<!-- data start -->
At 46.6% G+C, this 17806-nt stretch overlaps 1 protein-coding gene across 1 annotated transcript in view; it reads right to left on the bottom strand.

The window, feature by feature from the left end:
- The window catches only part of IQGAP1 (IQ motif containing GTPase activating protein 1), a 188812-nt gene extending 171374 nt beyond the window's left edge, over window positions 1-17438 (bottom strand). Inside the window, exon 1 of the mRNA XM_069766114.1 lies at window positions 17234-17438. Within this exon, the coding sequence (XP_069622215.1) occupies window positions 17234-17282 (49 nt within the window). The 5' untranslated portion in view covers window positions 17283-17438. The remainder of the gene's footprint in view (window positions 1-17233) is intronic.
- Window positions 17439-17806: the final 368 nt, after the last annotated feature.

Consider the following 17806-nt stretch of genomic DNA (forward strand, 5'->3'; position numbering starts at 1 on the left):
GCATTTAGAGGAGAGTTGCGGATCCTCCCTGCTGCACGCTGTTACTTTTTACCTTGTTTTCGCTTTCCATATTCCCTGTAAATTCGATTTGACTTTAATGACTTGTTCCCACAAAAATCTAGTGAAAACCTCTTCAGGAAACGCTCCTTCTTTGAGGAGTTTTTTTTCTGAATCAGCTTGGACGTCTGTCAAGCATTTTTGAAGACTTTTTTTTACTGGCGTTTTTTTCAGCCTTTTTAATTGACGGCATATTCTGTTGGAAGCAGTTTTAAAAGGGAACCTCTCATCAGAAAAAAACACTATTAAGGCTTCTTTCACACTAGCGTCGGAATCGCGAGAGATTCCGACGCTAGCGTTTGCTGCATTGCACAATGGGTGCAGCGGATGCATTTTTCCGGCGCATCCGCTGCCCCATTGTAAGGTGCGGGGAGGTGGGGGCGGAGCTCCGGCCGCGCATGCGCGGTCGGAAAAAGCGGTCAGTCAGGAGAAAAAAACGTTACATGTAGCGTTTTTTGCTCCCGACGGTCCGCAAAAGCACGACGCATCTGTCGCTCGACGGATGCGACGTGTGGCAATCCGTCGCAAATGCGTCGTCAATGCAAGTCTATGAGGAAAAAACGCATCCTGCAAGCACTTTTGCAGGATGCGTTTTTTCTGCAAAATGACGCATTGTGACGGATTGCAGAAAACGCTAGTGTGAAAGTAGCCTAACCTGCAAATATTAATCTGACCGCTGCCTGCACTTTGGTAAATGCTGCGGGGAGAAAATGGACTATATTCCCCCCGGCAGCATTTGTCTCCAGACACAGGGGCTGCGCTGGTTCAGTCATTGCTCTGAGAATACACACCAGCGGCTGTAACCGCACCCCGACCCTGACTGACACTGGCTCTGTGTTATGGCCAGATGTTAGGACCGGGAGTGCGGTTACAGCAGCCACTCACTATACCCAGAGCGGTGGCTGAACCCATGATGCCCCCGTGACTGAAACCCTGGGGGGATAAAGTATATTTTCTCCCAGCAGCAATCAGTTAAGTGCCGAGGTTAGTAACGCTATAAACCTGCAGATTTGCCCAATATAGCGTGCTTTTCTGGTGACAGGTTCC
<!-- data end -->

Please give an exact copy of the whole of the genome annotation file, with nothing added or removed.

At 46.6% G+C, this 17806-nt stretch overlaps 1 protein-coding gene across 1 annotated transcript in view; it reads right to left on the bottom strand.

The window, feature by feature from the left end:
- The window catches only part of IQGAP1 (IQ motif containing GTPase activating protein 1), a 188812-nt gene extending 171374 nt beyond the window's left edge, over window positions 1-17438 (bottom strand). Inside the window, exon 1 of the mRNA XM_069766114.1 lies at window positions 17234-17438. Within this exon, the coding sequence (XP_069622215.1) occupies window positions 17234-17282 (49 nt within the window). The 5' untranslated portion in view covers window positions 17283-17438. The remainder of the gene's footprint in view (window positions 1-17233) is intronic.
- Window positions 17439-17806: the final 368 nt, after the last annotated feature.

Consider the following 17806-nt stretch of genomic DNA (forward strand, 5'->3'; position numbering starts at 1 on the left):
GCATTTAGAGGAGAGTTGCGGATCCTCCCTGCTGCACGCTGTTACTTTTTACCTTGTTTTCGCTTTCCATATTCCCTGTAAATTCGATTTGACTTTAATGACTTGTTCCCACAAAAATCTAGTGAAAACCTCTTCAGGAAACGCTCCTTCTTTGAGGAGTTTTTTTTCTGAATCAGCTTGGACGTCTGTCAAGCATTTTTGAAGACTTTTTTTTACTGGCGTTTTTTTCAGCCTTTTTAATTGACGGCATATTCTGTTGGAAGCAGTTTTAAAAGGGAACCTCTCATCAGAAAAAAACACTATTAAGGCTTCTTTCACACTAGCGTCGGAATCGCGAGAGATTCCGACGCTAGCGTTTGCTGCATTGCACAATGGGTGCAGCGGATGCATTTTTCCGGCGCATCCGCTGCCCCATTGTAAGGTGCGGGGAGGTGGGGGCGGAGCTCCGGCCGCGCATGCGCGGTCGGAAAAAGCGGTCAGTCAGGAGAAAAAAACGTTACATGTAGCGTTTTTTGCTCCCGACGGTCCGCAAAAGCACGACGCATCTGTCGCTCGACGGATGCGACGTGTGGCAATCCGTCGCAAATGCGTCGTCAATGCAAGTCTATGAGGAAAAAACGCATCCTGCAAGCACTTTTGCAGGATGCGTTTTTTCTGCAAAATGACGCATTGTGACGGATTGCAGAAAACGCTAGTGTGAAAGTAGCCTAACCTGCAAATATTAATCTGACCGCTGCCTGCACTTTGGTAAATGCTGCGGGGAGAAAATGGACTATATTCCCCCCGGCAGCATTTGTCTCCAGACACAGGGGCTGCGCTGGTTCAGTCATTGCTCTGAGAATACACACCAGCGGCTGTAACCGCACCCCGACCCTGACTGACACTGGCTCTGTGTTATGGCCAGATGTTAGGACCGGGAGTGCGGTTACAGCAGCCACTCACTATACCCAGAGCGGTGGCTGAACCCATGATGCCCCCGTGACTGAAACCCTGGGGGGATAAAGTATATTTTCTCCCAGCAGCAATCAGTTAAGTGCCGAGGTTAGTAACGCTATAAACCTGCAGATTTGCCCAATATAGCGTGCTTTTCTGGTGACAGGTTCC